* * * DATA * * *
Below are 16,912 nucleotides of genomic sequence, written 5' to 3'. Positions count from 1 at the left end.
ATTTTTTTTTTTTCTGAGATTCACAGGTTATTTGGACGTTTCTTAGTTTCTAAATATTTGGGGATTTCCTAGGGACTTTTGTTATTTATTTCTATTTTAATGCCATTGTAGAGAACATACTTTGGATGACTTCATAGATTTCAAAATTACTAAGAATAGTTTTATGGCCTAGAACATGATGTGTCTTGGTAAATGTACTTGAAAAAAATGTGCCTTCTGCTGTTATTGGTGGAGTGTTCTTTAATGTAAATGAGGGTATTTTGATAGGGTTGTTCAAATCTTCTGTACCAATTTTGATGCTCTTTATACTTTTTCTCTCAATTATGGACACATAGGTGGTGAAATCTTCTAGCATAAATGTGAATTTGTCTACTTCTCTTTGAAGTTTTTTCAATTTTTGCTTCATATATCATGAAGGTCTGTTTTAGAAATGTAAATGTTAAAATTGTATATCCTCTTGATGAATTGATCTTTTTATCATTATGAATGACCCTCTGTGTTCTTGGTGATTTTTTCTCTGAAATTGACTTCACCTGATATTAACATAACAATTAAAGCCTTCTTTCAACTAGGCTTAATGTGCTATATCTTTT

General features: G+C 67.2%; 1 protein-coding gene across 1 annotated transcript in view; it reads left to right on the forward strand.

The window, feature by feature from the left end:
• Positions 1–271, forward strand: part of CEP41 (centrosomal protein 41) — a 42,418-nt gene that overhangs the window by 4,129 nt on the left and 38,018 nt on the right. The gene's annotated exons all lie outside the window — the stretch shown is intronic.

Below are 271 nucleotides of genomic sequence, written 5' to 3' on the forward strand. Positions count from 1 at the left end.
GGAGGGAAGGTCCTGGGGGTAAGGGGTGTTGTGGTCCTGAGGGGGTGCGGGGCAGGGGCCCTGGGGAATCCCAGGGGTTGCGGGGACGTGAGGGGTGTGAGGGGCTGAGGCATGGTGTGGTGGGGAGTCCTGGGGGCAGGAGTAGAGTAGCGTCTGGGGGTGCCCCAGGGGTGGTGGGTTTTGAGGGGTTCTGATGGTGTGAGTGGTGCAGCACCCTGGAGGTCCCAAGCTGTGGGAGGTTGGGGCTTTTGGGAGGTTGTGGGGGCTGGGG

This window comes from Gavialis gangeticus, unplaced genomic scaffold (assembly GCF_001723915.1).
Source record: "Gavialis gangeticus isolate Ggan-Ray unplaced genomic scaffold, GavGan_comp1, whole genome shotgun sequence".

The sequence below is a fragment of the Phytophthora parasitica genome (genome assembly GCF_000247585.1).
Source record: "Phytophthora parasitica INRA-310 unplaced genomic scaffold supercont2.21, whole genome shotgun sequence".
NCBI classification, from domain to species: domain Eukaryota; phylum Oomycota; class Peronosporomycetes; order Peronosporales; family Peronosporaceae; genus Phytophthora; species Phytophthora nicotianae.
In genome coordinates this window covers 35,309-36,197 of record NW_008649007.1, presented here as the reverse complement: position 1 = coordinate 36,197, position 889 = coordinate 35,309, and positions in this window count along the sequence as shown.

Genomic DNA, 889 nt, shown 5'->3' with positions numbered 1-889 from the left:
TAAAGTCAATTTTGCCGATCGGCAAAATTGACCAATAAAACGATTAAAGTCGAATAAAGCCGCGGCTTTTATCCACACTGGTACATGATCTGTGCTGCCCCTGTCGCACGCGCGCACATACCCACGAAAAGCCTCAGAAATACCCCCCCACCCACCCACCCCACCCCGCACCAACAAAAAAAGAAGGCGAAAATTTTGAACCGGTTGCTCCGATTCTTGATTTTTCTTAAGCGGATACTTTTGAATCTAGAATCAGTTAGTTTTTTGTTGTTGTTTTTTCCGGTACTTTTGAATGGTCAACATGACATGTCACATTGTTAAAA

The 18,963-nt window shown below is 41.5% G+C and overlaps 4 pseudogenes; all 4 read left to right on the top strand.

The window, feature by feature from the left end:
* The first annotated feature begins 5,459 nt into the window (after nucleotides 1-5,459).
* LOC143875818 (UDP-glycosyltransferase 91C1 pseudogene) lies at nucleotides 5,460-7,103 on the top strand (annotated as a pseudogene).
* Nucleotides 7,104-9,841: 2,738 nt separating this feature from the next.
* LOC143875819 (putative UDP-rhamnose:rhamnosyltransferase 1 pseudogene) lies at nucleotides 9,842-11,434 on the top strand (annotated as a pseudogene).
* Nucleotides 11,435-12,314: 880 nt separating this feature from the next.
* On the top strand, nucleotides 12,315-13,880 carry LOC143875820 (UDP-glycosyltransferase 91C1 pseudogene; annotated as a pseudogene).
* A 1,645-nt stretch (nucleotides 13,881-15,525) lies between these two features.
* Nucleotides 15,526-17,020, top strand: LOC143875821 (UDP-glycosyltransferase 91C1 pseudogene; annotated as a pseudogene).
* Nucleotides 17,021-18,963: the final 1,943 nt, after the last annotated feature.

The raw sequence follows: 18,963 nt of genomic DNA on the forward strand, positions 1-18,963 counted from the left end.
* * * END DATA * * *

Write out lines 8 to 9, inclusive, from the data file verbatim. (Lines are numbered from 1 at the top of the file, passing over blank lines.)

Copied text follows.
This window comes from Gavialis gangeticus, unplaced genomic scaffold (assembly GCF_001723915.1).
Source record: "Gavialis gangeticus isolate Ggan-Ray unplaced genomic scaffold, GavGan_comp1, whole genome shotgun sequence".